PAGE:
Synopses & Reviews
When beloved and award-winning picture-book author and illustrator Don Freeman died in 1978, his son, Roy, inherited his father's vast archive of art and stories. In that treasure trove, Roy recently discovered some artwork and a story set in Washington, D.C., about a squirrel gathering nuts for the winter. The project was promising but unfinished, so Roy decided to partner with his father-thirty years after his death-to bring the book to life.
One More Acorn is more than an adorable, heartwarming story about a squirrel looking for that one last acorn-it's a son's homage to his father. And having an all-new original Don Freeman picture book is a true publishing event.
"In this blithe story begun by the late Don Freeman (Corduroy), the squirrel introduced in Earl the Squirrel searches for acorns he has stashed away in the parks of Washington, D.C., as winter approaches. A note from Roy Freeman explains that his father started this story while visiting the capital in late 1963, but was so devastated by President Kennedy's assassination that he abandoned the project. The son completed the manuscript and Jody Wheeler created additional art, ably replicating Freeman's wispy style. The airy pictures feature splashes of autumnal hues and loose images of the city's buildings and monuments. The narrative is equally buoyant: Earl 'dashed like a furry flash' across a busy avenue and wonders if children on a field trip 'are looking for acorns, too.' Earl displays an amusing persnickety streak, too--when a boy offers him the prize acorn Earl had been searching for, he thinks, 'Well, I'm glad to hear it.... Since it was my acorn to begin with,' and he bounces off several of the kids as he delivers the acorn to his waiting family. Ages 3 up. (Sept.)" Publishers Weekly (Copyright PWyxz LLC)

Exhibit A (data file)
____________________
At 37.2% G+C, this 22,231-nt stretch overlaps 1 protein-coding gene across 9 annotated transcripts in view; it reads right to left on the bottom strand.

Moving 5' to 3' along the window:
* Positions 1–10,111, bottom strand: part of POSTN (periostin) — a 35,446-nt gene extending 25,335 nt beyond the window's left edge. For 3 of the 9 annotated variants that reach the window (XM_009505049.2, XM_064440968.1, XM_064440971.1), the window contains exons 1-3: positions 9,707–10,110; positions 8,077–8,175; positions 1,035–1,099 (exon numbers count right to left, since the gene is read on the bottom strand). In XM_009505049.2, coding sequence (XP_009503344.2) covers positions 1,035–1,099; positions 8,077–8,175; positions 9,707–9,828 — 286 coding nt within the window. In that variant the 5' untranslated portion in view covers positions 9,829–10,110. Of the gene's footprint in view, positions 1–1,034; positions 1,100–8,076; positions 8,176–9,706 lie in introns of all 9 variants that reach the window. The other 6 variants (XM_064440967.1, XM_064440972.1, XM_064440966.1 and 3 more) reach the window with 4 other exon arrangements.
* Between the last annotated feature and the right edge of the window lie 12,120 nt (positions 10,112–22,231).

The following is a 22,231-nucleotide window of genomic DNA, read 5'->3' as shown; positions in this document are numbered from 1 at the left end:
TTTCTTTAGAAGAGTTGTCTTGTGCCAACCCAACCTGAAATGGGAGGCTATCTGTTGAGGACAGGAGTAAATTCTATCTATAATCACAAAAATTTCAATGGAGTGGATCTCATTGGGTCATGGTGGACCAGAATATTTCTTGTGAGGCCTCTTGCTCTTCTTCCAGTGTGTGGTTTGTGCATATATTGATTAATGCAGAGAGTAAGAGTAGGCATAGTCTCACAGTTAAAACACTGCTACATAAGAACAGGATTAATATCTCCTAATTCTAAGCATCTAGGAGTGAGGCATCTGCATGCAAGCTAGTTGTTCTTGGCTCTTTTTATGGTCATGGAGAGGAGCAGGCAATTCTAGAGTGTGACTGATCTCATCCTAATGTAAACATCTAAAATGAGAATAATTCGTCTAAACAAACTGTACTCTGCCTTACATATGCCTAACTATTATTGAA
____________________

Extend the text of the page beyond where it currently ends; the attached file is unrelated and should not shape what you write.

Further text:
When Don Freeman passed away, his son, Roy, inherited his father's archive of art and stories. Among those treasures was an unfinished project about a squirrel gathering nuts in Washington, D.C. Roy now brings his father's project to life. Full color.
About the Author
Don Freeman was born in San Diego, California, in 1908. At an early age, he received a trumpet as a gift from his father. He practiced obsessively and eventually joined a California dance band. After graduating from high school, he ventured to New York City to study art under the tutelage of Joan Sloan and Harry Wickey at the Art Students' League. He managed to support himself throughout his schooling by playing his trumpet evenings, in nightclubs and at weddings.
Gradually, he eased into making a living sketching impressions of Broadway shows for The New York Times and The Herald Tribune. This shift was helped along, in no small part, by a rather heartbreaking incident: he lost his trumpet. One evening, he was so engrossed in sketching people on the subway, he simply forgot it was sitting on the seat beside him. This new career turned out to be a near-perfect fit for Don, though, as he had always loved the theater.
He was introduced to the world of children's literature when William Saroyan asked him to illustrate several books. Soon after, he began to write and illustrate his own books, a career he settled into comfortably and happily. Through his writing, he was able to create his own theater: "I love the flow of turning the pages, the suspense of what's next. Ideas just come at me and after me. It's all so natural. I work all the time, long into the night, and it's such a pleasure. I don't know when the time ends. I've never been happier in my life!"
Don died in 1978, after a long and successful career. He created many beloved characters in his lifetime, perhaps the most beloved among them a stuffed, overall-wearing bear named Corduroy.
Don Freeman was the author and illustrator of many popular books for children, including Corduroy, A Pocket for Corduroy, and the Caldecott Honor Book Fly High, Fly Low.